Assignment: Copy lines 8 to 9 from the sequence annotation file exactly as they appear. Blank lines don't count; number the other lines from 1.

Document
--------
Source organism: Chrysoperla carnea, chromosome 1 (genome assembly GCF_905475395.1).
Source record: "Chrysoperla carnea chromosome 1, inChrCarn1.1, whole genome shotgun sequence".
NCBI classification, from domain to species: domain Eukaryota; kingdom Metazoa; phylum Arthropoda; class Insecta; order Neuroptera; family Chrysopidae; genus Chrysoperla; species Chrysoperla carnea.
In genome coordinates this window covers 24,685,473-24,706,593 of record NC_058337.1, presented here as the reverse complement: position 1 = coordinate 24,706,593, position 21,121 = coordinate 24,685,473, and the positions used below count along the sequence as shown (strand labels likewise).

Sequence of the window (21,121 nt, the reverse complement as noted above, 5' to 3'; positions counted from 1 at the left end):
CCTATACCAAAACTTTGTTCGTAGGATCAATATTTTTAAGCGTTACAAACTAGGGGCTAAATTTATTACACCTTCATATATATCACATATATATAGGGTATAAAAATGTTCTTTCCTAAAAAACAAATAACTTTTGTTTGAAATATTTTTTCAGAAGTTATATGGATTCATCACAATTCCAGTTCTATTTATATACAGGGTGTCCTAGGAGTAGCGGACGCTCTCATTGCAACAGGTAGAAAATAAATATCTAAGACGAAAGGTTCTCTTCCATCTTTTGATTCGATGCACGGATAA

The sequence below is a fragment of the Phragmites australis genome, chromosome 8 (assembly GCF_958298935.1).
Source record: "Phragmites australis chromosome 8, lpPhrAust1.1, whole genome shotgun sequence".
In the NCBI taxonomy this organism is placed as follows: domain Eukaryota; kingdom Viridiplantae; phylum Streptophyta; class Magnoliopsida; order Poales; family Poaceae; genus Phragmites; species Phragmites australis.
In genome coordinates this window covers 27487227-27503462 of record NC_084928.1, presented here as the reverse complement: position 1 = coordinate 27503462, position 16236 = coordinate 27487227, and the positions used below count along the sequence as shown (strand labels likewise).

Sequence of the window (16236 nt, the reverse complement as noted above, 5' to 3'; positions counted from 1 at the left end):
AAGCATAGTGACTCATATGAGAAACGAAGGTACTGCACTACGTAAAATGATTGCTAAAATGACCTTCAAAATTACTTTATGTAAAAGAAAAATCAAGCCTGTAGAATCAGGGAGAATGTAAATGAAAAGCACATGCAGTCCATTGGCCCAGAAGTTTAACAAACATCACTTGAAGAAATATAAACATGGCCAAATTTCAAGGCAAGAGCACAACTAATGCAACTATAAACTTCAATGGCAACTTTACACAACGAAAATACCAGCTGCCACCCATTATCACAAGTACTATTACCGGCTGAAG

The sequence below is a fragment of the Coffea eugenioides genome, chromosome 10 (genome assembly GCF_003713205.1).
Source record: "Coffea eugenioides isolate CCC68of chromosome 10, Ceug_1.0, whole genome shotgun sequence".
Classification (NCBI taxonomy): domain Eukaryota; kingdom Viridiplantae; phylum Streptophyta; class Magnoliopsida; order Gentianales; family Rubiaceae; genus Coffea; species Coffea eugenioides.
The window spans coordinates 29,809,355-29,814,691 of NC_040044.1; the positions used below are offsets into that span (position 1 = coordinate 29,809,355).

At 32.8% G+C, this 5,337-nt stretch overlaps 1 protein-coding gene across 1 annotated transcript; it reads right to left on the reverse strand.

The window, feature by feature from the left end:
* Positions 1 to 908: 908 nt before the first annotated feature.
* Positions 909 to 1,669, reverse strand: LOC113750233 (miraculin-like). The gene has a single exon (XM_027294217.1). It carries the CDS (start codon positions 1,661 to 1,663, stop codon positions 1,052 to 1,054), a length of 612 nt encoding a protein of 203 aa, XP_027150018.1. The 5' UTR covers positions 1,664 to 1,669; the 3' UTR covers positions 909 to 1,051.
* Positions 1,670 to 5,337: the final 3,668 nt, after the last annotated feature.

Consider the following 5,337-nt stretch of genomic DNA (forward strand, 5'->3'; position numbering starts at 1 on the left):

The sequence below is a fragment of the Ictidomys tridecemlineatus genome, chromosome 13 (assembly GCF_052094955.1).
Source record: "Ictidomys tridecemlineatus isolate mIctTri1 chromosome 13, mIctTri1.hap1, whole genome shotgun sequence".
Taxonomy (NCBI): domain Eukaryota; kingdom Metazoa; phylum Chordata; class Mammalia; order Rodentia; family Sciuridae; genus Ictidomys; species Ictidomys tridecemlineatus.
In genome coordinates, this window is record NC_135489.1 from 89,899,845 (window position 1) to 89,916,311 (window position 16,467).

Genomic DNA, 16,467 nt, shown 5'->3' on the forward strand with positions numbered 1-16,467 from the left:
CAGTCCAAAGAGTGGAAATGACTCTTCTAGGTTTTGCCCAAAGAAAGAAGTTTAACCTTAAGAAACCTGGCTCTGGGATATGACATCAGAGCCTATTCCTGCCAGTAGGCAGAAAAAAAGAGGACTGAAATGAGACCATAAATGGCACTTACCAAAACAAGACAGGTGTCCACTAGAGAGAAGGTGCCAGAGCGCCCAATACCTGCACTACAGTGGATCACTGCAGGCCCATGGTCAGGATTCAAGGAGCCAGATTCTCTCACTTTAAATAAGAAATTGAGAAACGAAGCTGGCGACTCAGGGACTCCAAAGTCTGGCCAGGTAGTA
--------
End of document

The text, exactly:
Source record: "Phragmites australis chromosome 8, lpPhrAust1.1, whole genome shotgun sequence".
In the NCBI taxonomy this organism is placed as follows: domain Eukaryota; kingdom Viridiplantae; phylum Streptophyta; class Magnoliopsida; order Poales; family Poaceae; genus Phragmites; species Phragmites australis.